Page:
The ball is oval, the games last 80 minutes and the posts are H-shaped, but anyone who has played both rugby union and rugby league will tell you that these things aside, they are two very different sports.
Wholesale variations in the laws and the numbers of players allowed per side (15 as opposed to 13) help to distinguish one from the other and, up until August, 1995, one was amateur (union) and the other professional (league).
Since rugby union went ‘open’, many players have been enticed to switch codes because of the sport’s greater global reach, or purely to try a different challenge.
While the intricacies of the breakdown and other nuances associated with rugby union have got the better of plenty of ‘cross-coders’, some have come out the other side and succeeded.
Measuring success is obviously a subjective exercise, and players like England trio Sam Burgess, Andy Farrell and Barrie-Jon Mather will argue they must have done something right to not only be capped but, in the first two instances, also play rugby union on the highest stage at a Rugby World Cup.
Selecting players with no previous top-level experience of rugby union, we have instead chosen three Rugby World Cup winners in Jason Robinson (2003), Brad Thorn (2011) and Sonny Bill Williams (2011 and 2015), while Lote Tuqiri was a beaten finalist with Australia in 2003.
Completing the super ‘set of six’ are prolific England winger Chris Ashton and Fijian phenomenon Semi Radradra.
Many quality players – particularly from Wales in the 1980s and early 90s – who went ‘north’ from rugby union to rugby league and then came back again, such as Jonathan Davies, haven’t been considered because they’d been capped in the 15-man code before making the switch.
Joining Sale Sharks in November 2000, Robinson quickly adapted to the different demands of rugby union and was capped by England barely four months later. Known as ‘Billy Whizz’ for his electric pace and dazzling footwork, the former Wigan and Great Britain RL ace terrified the life out of rugby union defences in an international career that spanned six years (2001-07) and included two Rugby World Cup finals. He scored England’s only try in the 2003 success against Australia and went on two British & Irish Lions tours.
Switched to rugby union relatively young, at the tender age of 22, having already played for both Fiji and Australia in international rugby league. The powerfully-built winger scored three tries in Australia’s home Rugby World Cup in 2003, including one in the final defeat to England, and finished with 30 tries in 67 tests. In 2008, Tuqiri surpassed Matt Burke's Super Rugby try-scoring record. He edges out RWC 2003 final team-mates, Mat Rogers and Wendell Sailor, on length of service.
Sonny Bill Williams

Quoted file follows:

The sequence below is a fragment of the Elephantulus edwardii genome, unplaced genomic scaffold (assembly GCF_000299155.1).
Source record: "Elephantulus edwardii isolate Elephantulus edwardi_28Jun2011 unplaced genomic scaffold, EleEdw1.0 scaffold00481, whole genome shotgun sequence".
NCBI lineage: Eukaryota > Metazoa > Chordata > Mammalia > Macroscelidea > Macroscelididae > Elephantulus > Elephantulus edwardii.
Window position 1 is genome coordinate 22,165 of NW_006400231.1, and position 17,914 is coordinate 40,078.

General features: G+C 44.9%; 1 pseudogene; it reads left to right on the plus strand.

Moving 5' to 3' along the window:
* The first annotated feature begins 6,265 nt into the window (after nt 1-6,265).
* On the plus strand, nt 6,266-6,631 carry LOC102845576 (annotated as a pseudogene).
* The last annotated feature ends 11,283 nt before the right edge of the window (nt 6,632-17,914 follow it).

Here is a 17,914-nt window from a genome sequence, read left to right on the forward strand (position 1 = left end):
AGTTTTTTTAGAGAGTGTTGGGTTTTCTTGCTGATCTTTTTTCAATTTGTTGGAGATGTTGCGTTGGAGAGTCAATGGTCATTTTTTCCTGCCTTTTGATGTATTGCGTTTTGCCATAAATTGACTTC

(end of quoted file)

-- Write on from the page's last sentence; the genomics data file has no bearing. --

The charismatic centre has flip-flopped between the two codes at regular intervals, as well as competing as a heavyweight boxer. Following a highly successful stint at Canterbury Bulldogs, Williams crossed codes for the first time in 2008 to join Toulon, where his offloading ability revolutionised midfield play. However, his union career will be best remembered for his displays for the All Blacks, with whom he joined a select band of players to have won the Rugby World Cup twice. An all-round sporting prodigy.
One of a rare breed of cross-coders to succeed as a forward, the no-holds-barred second-rower holds the distinction of being capped by Australia in rugby league and New Zealand in rugby union. After making his name with Brisbane Broncos in rugby league, Thorn enjoyed a highly decorated career in rugby union, winning the Rugby World Cup (in 2011) as well as Tri-Nations, Super Rugby and Heineken Cup titles. In February 2015, he became the first player in the history of Premiership rugby to play as a 40-year-old, during his two-year stint with Leicester Tigers.
Came across from Wigan in 2007 and promptly scored with his first touch of the ball on his Northampton debut against London Welsh. Ashton has been a regular across the whitewash ever since with his uncanny ability to be in the right place at the right time, while his ‘Ash-splash’ trademark celebration has added a theatrical flourish to proceedings. In addition to scoring 20 tries in 44 tests for England, Ashton holds the all-time Heineken Cup and the Top 14’s single-season try-scoring records.
One of the standout performers at Rugby World Cup 2019. At 1.90m and 110kg Radradra is the size of a back-row forward, yet he plays centre, wing or full-back. Can bump tacklers off or to blast through them with his sheer physical presence, or alternatively, beat them on the outside with his deceptive pace. When not scoring tries himself, the Fijian’s offloading ability opens up holes for others to exploit. Against Georgia at RWC 2019, for example, he bagged a brace but set up three more tries for his team-mates. Initially made his mark in rugby league, with Parramatta Eels between 2013 and 2017.